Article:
Other members of the Jenkins family who are associated in the farm and seed enterprise with their father are Meigs, Jerry, and Billy Jenkins.
Combines working in the clover fields are fitted with special pickup reels to lift the mowed clover stems and seed pods from the ground. Operating in a cloud of dust, they fill a hopper slowly with a mixture of dirt and a variety of other seeds, along with the gold and brown clover seed, the latter about half the size of a pin head.
This mixture, after cleaning treatment, will yield about 50 percent clover seed, but the separation process isn't an easy one. To be marketable for seed purposes, the clover seed must be better than 99 percent free of other seed or impurities.
Some of the impurities are separated by screening and blowers, as the harvest mixture starts through the cleaning process. Another stage separates light and heavy particles by gravity, on vibrating shaker screens and by the time the clover seed reaches this stage of the cleaning process, it appears clean enough. A few particles of dirt and a few outlaw seeds are still in there, however, and an ingenious final stage removes most of these.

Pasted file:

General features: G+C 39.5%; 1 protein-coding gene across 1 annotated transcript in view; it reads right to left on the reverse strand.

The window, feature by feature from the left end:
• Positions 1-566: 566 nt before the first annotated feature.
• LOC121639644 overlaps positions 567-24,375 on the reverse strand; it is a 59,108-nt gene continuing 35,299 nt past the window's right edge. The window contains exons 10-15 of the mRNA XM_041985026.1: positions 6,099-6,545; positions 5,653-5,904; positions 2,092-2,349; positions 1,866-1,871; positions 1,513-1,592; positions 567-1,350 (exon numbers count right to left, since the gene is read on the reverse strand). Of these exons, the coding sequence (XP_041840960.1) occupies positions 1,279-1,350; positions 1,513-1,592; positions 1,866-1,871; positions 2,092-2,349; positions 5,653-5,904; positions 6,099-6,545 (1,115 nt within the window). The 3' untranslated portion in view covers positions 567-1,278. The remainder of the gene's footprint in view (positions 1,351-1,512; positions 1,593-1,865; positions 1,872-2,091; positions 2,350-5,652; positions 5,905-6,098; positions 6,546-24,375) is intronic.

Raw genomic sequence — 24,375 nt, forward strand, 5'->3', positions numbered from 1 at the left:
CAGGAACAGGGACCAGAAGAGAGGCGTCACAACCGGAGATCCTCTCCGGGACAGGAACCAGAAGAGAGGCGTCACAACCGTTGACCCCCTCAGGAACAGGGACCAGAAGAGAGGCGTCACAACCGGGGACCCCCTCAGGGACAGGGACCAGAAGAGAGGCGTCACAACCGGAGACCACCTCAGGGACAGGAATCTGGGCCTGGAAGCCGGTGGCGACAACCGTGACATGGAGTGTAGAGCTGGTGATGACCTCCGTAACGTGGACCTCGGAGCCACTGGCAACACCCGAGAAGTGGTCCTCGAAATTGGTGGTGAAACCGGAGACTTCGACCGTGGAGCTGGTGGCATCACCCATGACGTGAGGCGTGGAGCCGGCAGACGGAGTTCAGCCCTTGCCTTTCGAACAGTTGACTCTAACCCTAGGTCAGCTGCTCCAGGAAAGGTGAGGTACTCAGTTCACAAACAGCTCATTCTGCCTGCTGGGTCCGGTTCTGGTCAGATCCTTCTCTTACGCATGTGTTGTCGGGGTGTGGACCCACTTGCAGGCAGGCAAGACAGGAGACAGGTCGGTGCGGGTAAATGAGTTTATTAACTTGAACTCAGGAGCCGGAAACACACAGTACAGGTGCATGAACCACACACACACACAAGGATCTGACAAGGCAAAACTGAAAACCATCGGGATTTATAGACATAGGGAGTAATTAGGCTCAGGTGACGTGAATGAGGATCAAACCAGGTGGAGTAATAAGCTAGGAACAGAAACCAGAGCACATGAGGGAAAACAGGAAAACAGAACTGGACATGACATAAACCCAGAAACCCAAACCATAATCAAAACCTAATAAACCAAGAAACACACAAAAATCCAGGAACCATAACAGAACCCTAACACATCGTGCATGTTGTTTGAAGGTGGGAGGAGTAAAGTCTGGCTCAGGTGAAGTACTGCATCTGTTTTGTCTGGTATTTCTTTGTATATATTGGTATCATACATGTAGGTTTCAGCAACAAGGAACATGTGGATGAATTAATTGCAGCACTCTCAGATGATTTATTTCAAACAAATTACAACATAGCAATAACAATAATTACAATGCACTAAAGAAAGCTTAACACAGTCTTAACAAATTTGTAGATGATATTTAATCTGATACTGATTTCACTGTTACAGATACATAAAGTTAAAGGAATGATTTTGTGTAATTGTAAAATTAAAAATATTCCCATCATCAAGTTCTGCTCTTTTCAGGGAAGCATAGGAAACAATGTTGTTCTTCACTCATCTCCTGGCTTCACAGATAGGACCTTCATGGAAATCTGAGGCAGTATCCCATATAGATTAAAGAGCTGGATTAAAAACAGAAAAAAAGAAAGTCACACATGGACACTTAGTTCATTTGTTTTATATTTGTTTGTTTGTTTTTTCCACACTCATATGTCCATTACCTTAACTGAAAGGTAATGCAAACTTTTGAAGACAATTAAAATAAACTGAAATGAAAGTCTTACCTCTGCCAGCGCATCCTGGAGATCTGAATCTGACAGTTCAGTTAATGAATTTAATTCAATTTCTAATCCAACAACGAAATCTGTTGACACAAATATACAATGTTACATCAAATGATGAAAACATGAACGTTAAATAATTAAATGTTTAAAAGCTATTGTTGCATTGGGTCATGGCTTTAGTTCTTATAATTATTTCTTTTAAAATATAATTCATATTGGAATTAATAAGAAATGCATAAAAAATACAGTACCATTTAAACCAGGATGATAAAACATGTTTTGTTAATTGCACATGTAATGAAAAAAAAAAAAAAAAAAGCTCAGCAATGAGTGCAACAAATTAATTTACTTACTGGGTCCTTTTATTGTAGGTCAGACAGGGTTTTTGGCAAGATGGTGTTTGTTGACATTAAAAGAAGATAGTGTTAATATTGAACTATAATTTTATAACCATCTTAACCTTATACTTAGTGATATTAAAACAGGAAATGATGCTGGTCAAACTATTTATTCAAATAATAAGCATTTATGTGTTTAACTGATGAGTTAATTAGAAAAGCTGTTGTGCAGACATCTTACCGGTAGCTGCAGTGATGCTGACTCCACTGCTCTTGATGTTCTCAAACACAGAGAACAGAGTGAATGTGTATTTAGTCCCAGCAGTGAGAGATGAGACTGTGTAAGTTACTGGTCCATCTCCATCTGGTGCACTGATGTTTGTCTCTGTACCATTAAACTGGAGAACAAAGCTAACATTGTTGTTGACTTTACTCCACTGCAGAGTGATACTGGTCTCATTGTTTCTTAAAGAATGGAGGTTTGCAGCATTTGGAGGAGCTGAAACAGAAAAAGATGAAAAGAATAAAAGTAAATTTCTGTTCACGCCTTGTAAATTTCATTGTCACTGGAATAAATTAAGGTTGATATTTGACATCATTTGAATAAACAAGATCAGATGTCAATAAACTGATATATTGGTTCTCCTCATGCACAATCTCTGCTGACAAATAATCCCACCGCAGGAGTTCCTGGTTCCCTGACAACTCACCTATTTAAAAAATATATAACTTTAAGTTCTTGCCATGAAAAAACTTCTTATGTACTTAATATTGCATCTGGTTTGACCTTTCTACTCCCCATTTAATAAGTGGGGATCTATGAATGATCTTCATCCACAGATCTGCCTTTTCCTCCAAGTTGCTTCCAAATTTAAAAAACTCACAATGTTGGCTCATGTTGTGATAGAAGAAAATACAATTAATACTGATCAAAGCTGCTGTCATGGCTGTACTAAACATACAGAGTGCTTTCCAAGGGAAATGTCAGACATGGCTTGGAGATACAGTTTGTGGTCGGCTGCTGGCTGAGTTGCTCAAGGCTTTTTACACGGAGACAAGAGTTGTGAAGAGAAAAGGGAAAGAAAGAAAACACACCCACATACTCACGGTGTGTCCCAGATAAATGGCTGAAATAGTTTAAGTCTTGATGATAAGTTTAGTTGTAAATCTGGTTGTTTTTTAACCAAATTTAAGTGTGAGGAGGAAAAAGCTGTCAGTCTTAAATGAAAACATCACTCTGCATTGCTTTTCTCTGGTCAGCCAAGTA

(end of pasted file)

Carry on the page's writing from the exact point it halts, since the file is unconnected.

This machine, imported this year from Germany, mixes the clover seed with a fine gray iron powder, proportioned electronically. Clover seed are smooth-surfaced, and the iron powder will not stick to the surface of very many of them. Particles of dirt and rough-surface weed or grass seeds, on the other hand, pick up particles of the iron powder, and when the mixture of seed and powder is passed across a long magnet, the foreign particles are trapped and the clover seed, now almost perfectly clean, passes on out into the sacking chutes.
The Jenkins cleaning plant runs about 6000 pounds of clean seed into new white cotton bags every day. Samples of every lot are sent to an independent testing laboratory for a report as to purity and germinating qualities, and the seed is then ready for market.
An acre of clover will make up to 100 pounds of marketable seed, Mr. Michael says, and the production costs are remarkably low. Land preparation for the first planting is simple, and after the first year, the plants will come back on their own, he said, needing only small amounts of fertilizer to produce maximum growth. Total cost of a first year stand would average around $10 per acre, Mr. Michael estimated, and the cost in succeeding years would drop to perhaps $5 per acre. Rainfall at the wrong time will interfere with a harvest, but if weather conditions are right, the landowner will have a second opportunity to combine a seed crop, Mr. Michael added.